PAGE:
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[315] his bank book and the bulk of his letters. Whenever in his reading or researches he wished to preserve an idea, he jotted it down on an envelope or stray piece of paper and placed it inside the lining. Afterwards when the memorandum was needed there was only one place to look for it.1

How Lincoln appeared and acted in the law office has been graphically and, I must confess, truthfully told by a gentleman now in New York, who was for several years a student in our office. I beg to quote a few lines from him:

My brother met Mr. Lincoln in Ottawa, Ill.,2 one day, and said to him: “I have a brother whom I would very much like to have enter your office as a student.” “All right!” was his reply; “send him down and we will take a look at him.” I was then studying law at Grand Rapids, Mich., and on hearing from my brother I immediately packed up and started for Springfield. I arrived there on Saturday night. On Sunday Mr. Lincoln was pointed out to me. I well remember this first sight of him. He was striding along, holding little Tad, then about six years old, by the hand, who could with the greatest difficulty keep up with his father. In the morning I applied at the office of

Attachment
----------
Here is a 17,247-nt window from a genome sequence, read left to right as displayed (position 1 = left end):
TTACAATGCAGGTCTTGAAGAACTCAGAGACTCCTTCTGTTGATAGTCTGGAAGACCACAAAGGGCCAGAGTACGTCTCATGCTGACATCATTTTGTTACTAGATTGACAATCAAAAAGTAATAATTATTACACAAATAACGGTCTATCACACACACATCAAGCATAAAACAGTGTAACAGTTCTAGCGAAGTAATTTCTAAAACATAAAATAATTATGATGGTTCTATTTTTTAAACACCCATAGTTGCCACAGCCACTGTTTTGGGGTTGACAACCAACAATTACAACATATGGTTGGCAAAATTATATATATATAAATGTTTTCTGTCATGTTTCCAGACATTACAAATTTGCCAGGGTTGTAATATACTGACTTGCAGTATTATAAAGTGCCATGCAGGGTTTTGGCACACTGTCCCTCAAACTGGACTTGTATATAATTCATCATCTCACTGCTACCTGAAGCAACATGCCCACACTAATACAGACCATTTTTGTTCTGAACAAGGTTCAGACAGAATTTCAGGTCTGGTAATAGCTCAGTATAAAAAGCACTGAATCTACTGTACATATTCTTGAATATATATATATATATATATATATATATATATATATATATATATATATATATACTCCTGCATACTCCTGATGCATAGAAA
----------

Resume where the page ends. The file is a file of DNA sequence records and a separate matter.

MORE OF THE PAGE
1 Lincoln had always on the top of our desk a bundle of papers into which he slipped anything he wished to keep and afterwards refer to. It was a receptacle of general information. Some years ago, on removing the furniture from the office, I took down the bundle and blew from the top the liberal coat of dust that had accumulated thereon. Immediately underneath the string was a slip bearing this endorsement, in his hand: “When you can't find it anywhere else, look in this.”

2 John H. Littlefleld, Brooklyn Eagle, October 16, 1887.

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